Defendant next contends that County Court erred in limiting the cross-examination of Matthews concerning her motive to testify falsely. We disagree. Matthews testified on direct that she was in jail on charges of hindering prosecution and criminal possession of a weapon in an unrelated case at the time defendant attempted to solicit her assistance. Matthews further indicated on cross-examination that she was not afraid of the prosecuting attorney. When defense counsel attempted to inquire further as to both these matters, the court sustained the prosecutor's objections, rulings which defendant now challenges as improper. While inquiries directed toward a witness's motive to falsify testimony, such as fear of the District Attorney, are not merely collateral issues (Fisch, New York Evidence § 469, at 307 [2d ed]; see also, Richardson, Evidence § 491, at 478 [Prince 10th ed]), the extent of cross-examination on such matters rests mainly in the discretion of the trial court. Since defendant was able to establish that Matthews was in jail pending serious criminal charges against her, giving rise to an inference that she had a motive to cooperate with the District Attorney, we find no abuse of discretion on County Court's part by limiting further cross-examination in this area. The three cases relied upon by defendant are distinguishable. In People v Roth ( 30 N.Y.2d 99), the refusal to allow cross-examination of the only eyewitness about an unconditional discharge that she received for the same crime was held to be error. Here, unlike Roth, Matthews' testimony was not crucial to the prosecution, but merely directed toward defendant's unlawful effort to exonerate herself. In People v Savvides ( 1 N.Y.2d 554), the conviction was reversed not because of an improper limitation of cross-examination, but because the principal witness lied about a favorable plea bargain given in return for his cooperation while the prosecutor stood silently by. Finally, in People v Bryant ( 77 A.D.2d 603), the People conceded that reversible error occurred because of impermissible restrictions upon the defense's cross-examination and agreed to a new trial. This is not the case here.
Nor do we find error in the restriction on cross-examination of the People's pathologist concerning a bruise present on the decedent's chest. There was no evidence of a struggle in which the bruise could have been inflicted, as was defendant's theory in support of her contention that Huntington acted alone in killing the deceased. Thus, the doctor was precluded from assuming that a struggle occurred. With respect to the People's witness, Kirk Buckholz, a former employee of defendant, County Court refused to allow questioning which referred to his alleged homosexuality, but permitted inquiry during cross-examination into whether defendant exposed a relationship Buckholz had "with Mr. Spain". Disparaging questions directed toward credibility may be duly restricted by the trial court (see, Richardson, Evidence § 500, at 485 [Prince 10th ed]). Since defendant was able to inquire about the relationship, it is clear that the cross-examination was not restricted in any meaningful way.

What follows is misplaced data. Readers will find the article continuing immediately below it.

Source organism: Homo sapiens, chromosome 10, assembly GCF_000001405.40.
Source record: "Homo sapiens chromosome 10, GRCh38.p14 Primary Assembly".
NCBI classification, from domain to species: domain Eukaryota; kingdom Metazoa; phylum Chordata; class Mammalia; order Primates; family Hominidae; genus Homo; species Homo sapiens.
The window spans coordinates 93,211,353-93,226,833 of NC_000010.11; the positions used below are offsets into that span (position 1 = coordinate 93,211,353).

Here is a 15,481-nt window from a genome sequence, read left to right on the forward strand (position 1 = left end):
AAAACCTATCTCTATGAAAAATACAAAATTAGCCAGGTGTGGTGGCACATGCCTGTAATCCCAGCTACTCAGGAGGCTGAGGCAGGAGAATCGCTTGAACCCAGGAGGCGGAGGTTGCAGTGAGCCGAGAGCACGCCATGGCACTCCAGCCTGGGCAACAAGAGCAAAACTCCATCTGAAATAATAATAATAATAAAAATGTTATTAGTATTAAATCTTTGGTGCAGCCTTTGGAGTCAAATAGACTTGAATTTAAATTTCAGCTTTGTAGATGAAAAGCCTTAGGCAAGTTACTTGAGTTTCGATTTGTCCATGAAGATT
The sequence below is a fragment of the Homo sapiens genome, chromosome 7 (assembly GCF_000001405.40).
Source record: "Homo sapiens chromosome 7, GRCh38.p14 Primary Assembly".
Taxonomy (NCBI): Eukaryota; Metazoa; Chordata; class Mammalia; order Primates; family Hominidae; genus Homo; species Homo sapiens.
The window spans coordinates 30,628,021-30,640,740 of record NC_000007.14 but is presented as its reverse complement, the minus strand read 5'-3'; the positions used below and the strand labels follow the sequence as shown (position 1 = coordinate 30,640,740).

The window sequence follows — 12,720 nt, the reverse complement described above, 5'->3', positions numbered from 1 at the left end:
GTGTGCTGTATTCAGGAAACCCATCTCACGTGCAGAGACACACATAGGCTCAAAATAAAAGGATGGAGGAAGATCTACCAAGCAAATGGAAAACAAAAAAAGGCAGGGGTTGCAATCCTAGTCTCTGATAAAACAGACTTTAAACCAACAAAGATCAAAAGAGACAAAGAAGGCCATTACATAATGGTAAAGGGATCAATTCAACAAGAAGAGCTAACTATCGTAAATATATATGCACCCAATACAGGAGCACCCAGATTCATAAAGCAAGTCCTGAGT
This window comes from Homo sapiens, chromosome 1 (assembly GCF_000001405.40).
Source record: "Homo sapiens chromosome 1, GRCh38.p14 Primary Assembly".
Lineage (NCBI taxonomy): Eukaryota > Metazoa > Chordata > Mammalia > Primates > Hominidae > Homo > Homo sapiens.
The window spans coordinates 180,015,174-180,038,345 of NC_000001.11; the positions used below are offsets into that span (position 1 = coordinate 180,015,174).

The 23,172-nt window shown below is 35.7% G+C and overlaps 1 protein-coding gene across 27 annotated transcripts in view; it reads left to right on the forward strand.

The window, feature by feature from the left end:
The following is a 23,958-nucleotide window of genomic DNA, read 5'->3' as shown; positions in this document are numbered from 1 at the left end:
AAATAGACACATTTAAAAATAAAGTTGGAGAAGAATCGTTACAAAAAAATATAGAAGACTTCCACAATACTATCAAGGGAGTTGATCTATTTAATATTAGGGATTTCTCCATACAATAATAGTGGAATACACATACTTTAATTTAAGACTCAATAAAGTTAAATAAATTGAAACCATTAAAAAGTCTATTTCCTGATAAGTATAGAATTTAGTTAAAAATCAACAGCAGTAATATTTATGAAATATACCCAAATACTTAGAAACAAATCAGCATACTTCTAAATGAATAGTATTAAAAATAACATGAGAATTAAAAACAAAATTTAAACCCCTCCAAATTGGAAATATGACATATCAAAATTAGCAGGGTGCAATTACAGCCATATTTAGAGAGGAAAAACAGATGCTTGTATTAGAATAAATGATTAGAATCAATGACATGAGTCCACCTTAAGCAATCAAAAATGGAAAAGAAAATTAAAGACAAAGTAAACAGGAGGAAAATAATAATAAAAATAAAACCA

We further find that the recorded telephone conversations between defendant and the decedent were properly admitted into evidence. A foundation for admission may be found in the testimony of the victim's mother and the decedent's matrimonial attorney concerning custody of the exhibits. Moreover, defendant stipulated that it was her voice on the tapes and recalled portions of the conversations in her testimony (see, People v McGee, 49 N.Y.2d 48, cert. denied 466 U.S. 942). Here, the surrounding circumstances convincingly establish that the tapes were genuine (see, People v Theriault, 75 A.D.2d 971). We also reject defendant's contention that the County Court erred in refusing to redact certain portions of the tapes concerning a prior arson charge against her which was eventually dismissed. Defendant explained on the tapes that she wanted to leave her husband after becoming pregnant by another man, but elected not to do so because of the pending arson charges. This evidence was highly relevant as to defendant's motive for the slaying, which the People asserted was to end decedent's visitation with her son, and to establish her reasons for remaining with her husband as long as she did. Any prejudicial effect was far outweighed by the relevancy of the evidence. We note that the court properly ruled that defendant could not be cross-examined as to the prior arson arrest.
We have examined defendant's remaining contentions and find them to be without merit. The testimony of witnesses Richard Spain and Margaret Ovsanikow as to prior consistent statements of the witness Buckholz was properly received to counter defendant's suggestion that Buckholz's testimony that defendant told him of her plan to kill her husband was a recent fabrication (Richardson, Evidence § 519, at 510 [Prince 10th ed]). Finally, when considered in its entirety (see, People v Robinson, 36 N.Y.2d 224, 227-228), we find the charge to have been fair and not prejudicial to defendant.
Judgment affirmed. Mahoney, P.J., Main, Casey, Weiss and Levine, JJ., concur.